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Report No. 70

51.51. Origin in Roman law.-

The true origin of the doctrine may, with high probability, be ascribed to the Roman law, from which it was imported into the equity jurisprudence of England.1 By the Roman law, the vendor of property sold had a privilege, or right of priority of payment, in the nature of a lien on the property, for the price for which it was sold, not only against the vendee and his representatives, but against his creditors, and also against subsequent purchasers from him.

It was a rule of that law that although the sale passed the title and dominion in the thing sold; yet it also implied a condition, that the vendee should not be owner of the thing so sold, unless he had paid the price, or had otherwise satisfied the vendor in respect thereof, or a personal credit had been given to him without satisfaction.

1. Mackreth v. Symmons, 15 Ves 329 (344); Story Equity.

51.52. English law.-

The lien ordinarily attaches and in cases of doubt it is presumed to exist, the burden of proof being on the vendee to show that it is waived or lost. The principles so stated are simple. At some time, there was felt a difficulty in ascertaining what circumstances are sufficient "to repel or displace" the lien. Lord Eldon in Mackreth's case1 did not hesitate to say "that it would have been better at once to have held that the lien should exist in no case and that the vendor should suffer the consequences of his want of caution; or to have laid down the rule the other way so distinctly that a purchaser might be able to know without the judgment of a Court in what cases it would or in what cases it would not exist." But the various matters of detail are now fairly well settled.

1. Mackreth v. Symmons, (1808-09) 15 Ves 340.

51.53. Lien in England.-

In England,1 as soon as a binding contract of sale is made,2 the vendor has a lien on the property for the purchase money and a right to retain the property until the money is paid. Even if the vendor executes an absolute conveyance and parts with possession both of the property and of the title deeds to the purchaser, he still has a lien on the property in equity in respect of any part of the purchase-money which may not have been paid; and the lien is not excluded by the fact that the purchase-deed contains a receipt for the purchase-money.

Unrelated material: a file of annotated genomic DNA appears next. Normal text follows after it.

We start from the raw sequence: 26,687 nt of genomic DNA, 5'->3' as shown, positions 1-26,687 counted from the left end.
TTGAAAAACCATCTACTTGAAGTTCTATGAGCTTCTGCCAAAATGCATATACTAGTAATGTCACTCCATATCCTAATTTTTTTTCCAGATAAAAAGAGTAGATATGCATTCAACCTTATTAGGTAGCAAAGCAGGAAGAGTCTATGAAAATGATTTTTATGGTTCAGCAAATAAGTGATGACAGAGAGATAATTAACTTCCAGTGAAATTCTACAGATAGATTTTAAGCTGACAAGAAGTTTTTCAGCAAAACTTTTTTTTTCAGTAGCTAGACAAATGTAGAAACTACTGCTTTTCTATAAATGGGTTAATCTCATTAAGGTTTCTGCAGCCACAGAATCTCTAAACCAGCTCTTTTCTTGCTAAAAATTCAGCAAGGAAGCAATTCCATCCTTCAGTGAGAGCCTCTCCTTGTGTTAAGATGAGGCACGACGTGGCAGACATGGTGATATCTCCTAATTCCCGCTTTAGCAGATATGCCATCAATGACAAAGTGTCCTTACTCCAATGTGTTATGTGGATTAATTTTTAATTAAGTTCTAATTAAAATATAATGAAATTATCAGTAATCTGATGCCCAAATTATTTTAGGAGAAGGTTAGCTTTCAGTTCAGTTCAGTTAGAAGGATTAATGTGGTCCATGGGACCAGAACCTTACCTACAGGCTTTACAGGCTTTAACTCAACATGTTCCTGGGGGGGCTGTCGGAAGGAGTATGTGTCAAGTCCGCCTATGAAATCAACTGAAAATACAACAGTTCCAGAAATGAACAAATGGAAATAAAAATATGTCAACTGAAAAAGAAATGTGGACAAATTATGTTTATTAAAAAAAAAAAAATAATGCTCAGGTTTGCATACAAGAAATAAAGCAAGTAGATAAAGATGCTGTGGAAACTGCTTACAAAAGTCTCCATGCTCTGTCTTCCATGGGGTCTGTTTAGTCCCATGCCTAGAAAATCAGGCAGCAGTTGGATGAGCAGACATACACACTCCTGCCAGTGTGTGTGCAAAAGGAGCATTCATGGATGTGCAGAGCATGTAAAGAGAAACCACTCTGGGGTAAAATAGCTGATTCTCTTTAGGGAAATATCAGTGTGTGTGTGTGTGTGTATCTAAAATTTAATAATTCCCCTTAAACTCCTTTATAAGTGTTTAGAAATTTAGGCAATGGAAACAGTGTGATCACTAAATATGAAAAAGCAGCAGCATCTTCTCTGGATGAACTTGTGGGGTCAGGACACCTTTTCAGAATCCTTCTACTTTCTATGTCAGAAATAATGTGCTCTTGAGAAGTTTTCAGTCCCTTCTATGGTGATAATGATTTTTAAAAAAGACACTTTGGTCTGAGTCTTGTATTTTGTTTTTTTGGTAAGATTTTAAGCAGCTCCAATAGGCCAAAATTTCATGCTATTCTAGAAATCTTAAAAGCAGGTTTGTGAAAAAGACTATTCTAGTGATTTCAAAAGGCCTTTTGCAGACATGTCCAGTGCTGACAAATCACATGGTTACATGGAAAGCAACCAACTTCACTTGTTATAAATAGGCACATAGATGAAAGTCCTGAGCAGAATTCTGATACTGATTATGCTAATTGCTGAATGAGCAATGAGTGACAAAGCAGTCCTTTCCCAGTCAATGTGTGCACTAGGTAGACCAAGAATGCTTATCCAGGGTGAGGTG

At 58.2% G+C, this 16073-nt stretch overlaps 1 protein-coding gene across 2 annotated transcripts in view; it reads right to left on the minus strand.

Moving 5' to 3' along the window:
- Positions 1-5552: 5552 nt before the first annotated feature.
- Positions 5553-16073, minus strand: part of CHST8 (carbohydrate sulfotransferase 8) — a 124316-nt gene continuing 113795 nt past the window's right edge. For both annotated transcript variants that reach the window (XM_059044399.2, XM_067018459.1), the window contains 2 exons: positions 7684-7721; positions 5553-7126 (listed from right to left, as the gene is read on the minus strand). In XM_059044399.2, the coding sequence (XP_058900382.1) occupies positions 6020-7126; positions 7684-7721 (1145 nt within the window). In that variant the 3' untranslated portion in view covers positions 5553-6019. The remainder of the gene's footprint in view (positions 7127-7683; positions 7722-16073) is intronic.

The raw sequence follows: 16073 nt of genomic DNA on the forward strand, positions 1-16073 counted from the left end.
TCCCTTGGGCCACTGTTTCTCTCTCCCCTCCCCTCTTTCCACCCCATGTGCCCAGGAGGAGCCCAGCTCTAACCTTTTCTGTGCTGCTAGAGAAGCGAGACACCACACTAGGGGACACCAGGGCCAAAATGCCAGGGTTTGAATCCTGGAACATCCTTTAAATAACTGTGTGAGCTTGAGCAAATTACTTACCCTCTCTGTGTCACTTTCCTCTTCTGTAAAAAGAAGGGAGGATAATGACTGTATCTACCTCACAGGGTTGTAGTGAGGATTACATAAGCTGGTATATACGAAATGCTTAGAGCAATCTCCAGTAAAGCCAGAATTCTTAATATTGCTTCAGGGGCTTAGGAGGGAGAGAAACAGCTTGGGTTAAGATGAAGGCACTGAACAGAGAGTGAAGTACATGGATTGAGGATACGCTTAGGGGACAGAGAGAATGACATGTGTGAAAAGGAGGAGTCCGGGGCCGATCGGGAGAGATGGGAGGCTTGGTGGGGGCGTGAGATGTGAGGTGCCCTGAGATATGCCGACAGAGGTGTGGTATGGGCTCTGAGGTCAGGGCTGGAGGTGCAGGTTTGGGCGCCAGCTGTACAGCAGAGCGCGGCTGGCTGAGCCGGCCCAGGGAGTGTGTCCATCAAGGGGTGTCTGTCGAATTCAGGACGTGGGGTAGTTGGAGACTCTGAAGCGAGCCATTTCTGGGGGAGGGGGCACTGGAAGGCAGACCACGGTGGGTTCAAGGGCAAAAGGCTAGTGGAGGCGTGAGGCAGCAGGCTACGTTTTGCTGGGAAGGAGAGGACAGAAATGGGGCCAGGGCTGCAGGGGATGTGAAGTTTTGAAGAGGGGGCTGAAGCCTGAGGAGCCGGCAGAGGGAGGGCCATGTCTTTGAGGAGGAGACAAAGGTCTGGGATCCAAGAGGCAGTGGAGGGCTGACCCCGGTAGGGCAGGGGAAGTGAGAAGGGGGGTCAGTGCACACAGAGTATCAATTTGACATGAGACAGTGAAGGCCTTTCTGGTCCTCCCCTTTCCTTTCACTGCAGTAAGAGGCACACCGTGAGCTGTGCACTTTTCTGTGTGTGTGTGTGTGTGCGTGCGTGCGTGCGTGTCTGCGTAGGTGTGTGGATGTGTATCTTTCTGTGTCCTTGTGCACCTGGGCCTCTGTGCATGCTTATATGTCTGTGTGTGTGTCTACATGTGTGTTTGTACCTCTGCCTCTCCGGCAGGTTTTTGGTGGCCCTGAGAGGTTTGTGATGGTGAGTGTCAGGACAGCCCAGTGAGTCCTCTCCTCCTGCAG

1. Snell Equity, (1966), p. 490.

2. Birmingham (in re:), 1959 Ch 523.

51.54. No right conferred to interest.-

Section 55(4)(b) does not itself give a right to interest. It assumes that the interest is payable,1 and defines the date of commencement of a right to interest. This interest is, in the context of section 55(4)(b), generally attributed to implied agreement. But the right does not exist in every case. Equitable considerations may point to the contrary.

1. ILR 35 Mad 625 (627).

51.55. Notice of non-payment.-

In section 55(4)(b), importance has been given to notice of non-payment. Thus, the mere fact that the transferee has notice of the previous sale will not be enough to fix him with the lien or make him liable on the lien. It will be necessary to prove that he had notice of the factum of non-payment. This is a sensible provision because the non-payment of consideration is the fact that gives rise to the lien. It may be noted, incidentally, that this change was made in view of the comments received on the Bill.1

1. See notes on the Amending Bill, (1928) 54 MLJ 93 (99).

51.56. Delayed delivery.-

Where no delivery is given on the passing of ownership and no purchase-money is paid, the position is that the buyer will be entitled to the rents and profits from the date of conveyance, but the seller will not be entitled to a charge or interest on the unpaid purchase-money,1 because, under section 55(4)(b), the charge for the interest is only from the date of delivery and not before.

1. AIR 1956 Andh 113 (114).